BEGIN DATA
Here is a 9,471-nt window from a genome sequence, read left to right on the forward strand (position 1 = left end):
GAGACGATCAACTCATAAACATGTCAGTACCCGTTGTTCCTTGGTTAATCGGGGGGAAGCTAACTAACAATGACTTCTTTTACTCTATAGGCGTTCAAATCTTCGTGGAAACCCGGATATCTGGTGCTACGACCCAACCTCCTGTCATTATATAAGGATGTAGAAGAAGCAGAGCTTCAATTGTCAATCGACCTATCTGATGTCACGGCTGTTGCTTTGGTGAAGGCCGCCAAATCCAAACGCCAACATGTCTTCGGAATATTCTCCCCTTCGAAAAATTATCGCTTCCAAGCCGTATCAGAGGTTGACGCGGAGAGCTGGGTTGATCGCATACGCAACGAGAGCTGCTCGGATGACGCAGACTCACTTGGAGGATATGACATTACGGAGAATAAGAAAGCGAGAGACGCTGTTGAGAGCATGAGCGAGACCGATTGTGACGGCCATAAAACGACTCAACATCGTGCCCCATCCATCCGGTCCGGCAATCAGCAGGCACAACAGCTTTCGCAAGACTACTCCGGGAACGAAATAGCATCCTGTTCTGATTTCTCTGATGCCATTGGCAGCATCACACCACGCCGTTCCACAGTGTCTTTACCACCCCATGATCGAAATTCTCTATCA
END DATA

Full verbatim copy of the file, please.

Here is a 9,471-nt window from a genome sequence, read left to right on the forward strand (position 1 = left end):
GAGACGATCAACTCATAAACATGTCAGTACCCGTTGTTCCTTGGTTAATCGGGGGGAAGCTAACTAACAATGACTTCTTTTACTCTATAGGCGTTCAAATCTTCGTGGAAACCCGGATATCTGGTGCTACGACCCAACCTCCTGTCATTATATAAGGATGTAGAAGAAGCAGAGCTTCAATTGTCAATCGACCTATCTGATGTCACGGCTGTTGCTTTGGTGAAGGCCGCCAAATCCAAACGCCAACATGTCTTCGGAATATTCTCCCCTTCGAAAAATTATCGCTTCCAAGCCGTATCAGAGGTTGACGCGGAGAGCTGGGTTGATCGCATACGCAACGAGAGCTGCTCGGATGACGCAGACTCACTTGGAGGATATGACATTACGGAGAATAAGAAAGCGAGAGACGCTGTTGAGAGCATGAGCGAGACCGATTGTGACGGCCATAAAACGACTCAACATCGTGCCCCATCCATCCGGTCCGGCAATCAGCAGGCACAACAGCTTTCGCAAGACTACTCCGGGAACGAAATAGCATCCTGTTCTGATTTCTCTGATGCCATTGGCAGCATCACACCACGCCGTTCCACAGTGTCTTTACCACCCCATGATCGAAATTCTCTATCA